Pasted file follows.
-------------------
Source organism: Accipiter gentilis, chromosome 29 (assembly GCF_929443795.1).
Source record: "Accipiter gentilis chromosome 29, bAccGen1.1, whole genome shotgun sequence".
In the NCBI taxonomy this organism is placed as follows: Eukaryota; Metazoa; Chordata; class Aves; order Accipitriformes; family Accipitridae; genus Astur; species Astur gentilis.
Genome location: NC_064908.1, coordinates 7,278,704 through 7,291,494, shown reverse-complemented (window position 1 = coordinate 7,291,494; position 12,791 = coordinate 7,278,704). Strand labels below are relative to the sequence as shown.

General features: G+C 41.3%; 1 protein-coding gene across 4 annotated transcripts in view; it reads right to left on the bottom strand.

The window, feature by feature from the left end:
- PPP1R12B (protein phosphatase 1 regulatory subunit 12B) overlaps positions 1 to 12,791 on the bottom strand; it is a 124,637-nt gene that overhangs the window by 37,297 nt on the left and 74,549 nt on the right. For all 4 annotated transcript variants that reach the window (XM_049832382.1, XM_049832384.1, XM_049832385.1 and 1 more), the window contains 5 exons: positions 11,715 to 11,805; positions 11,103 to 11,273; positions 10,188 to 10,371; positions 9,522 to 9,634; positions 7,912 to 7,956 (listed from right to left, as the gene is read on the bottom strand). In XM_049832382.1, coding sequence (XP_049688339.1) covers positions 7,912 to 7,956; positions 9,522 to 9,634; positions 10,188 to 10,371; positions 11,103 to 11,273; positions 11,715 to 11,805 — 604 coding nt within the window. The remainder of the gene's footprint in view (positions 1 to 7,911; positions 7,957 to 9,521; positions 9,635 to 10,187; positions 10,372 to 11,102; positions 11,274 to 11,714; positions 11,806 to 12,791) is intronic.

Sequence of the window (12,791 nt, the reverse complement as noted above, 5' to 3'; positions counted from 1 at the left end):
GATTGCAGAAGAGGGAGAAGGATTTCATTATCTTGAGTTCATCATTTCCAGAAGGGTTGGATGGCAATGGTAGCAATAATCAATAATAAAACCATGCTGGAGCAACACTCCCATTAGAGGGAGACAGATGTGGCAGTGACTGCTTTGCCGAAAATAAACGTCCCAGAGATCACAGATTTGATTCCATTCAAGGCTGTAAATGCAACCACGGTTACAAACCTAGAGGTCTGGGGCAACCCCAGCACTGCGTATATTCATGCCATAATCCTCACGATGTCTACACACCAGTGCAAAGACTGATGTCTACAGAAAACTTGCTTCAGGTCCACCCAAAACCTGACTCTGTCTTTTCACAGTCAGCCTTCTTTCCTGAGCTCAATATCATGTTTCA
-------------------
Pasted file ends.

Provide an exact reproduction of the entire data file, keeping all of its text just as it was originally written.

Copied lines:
Source organism: Accipiter gentilis, chromosome 29 (assembly GCF_929443795.1).
Source record: "Accipiter gentilis chromosome 29, bAccGen1.1, whole genome shotgun sequence".
In the NCBI taxonomy this organism is placed as follows: Eukaryota; Metazoa; Chordata; class Aves; order Accipitriformes; family Accipitridae; genus Astur; species Astur gentilis.
Genome location: NC_064908.1, coordinates 7,278,704 through 7,291,494, shown reverse-complemented (window position 1 = coordinate 7,291,494; position 12,791 = coordinate 7,278,704). Strand labels below are relative to the sequence as shown.

General features: G+C 41.3%; 1 protein-coding gene across 4 annotated transcripts in view; it reads right to left on the bottom strand.

The window, feature by feature from the left end:
- PPP1R12B (protein phosphatase 1 regulatory subunit 12B) overlaps positions 1 to 12,791 on the bottom strand; it is a 124,637-nt gene that overhangs the window by 37,297 nt on the left and 74,549 nt on the right. For all 4 annotated transcript variants that reach the window (XM_049832382.1, XM_049832384.1, XM_049832385.1 and 1 more), the window contains 5 exons: positions 11,715 to 11,805; positions 11,103 to 11,273; positions 10,188 to 10,371; positions 9,522 to 9,634; positions 7,912 to 7,956 (listed from right to left, as the gene is read on the bottom strand). In XM_049832382.1, coding sequence (XP_049688339.1) covers positions 7,912 to 7,956; positions 9,522 to 9,634; positions 10,188 to 10,371; positions 11,103 to 11,273; positions 11,715 to 11,805 — 604 coding nt within the window. The remainder of the gene's footprint in view (positions 1 to 7,911; positions 7,957 to 9,521; positions 9,635 to 10,187; positions 10,372 to 11,102; positions 11,274 to 11,714; positions 11,806 to 12,791) is intronic.

Sequence of the window (12,791 nt, the reverse complement as noted above, 5' to 3'; positions counted from 1 at the left end):
GATTGCAGAAGAGGGAGAAGGATTTCATTATCTTGAGTTCATCATTTCCAGAAGGGTTGGATGGCAATGGTAGCAATAATCAATAATAAAACCATGCTGGAGCAACACTCCCATTAGAGGGAGACAGATGTGGCAGTGACTGCTTTGCCGAAAATAAACGTCCCAGAGATCACAGATTTGATTCCATTCAAGGCTGTAAATGCAACCACGGTTACAAACCTAGAGGTCTGGGGCAACCCCAGCACTGCGTATATTCATGCCATAATCCTCACGATGTCTACACACCAGTGCAAAGACTGATGTCTACAGAAAACTTGCTTCAGGTCCACCCAAAACCTGACTCTGTCTTTTCACAGTCAGCCTTCTTTCCTGAGCTCAATATCATGTTTCA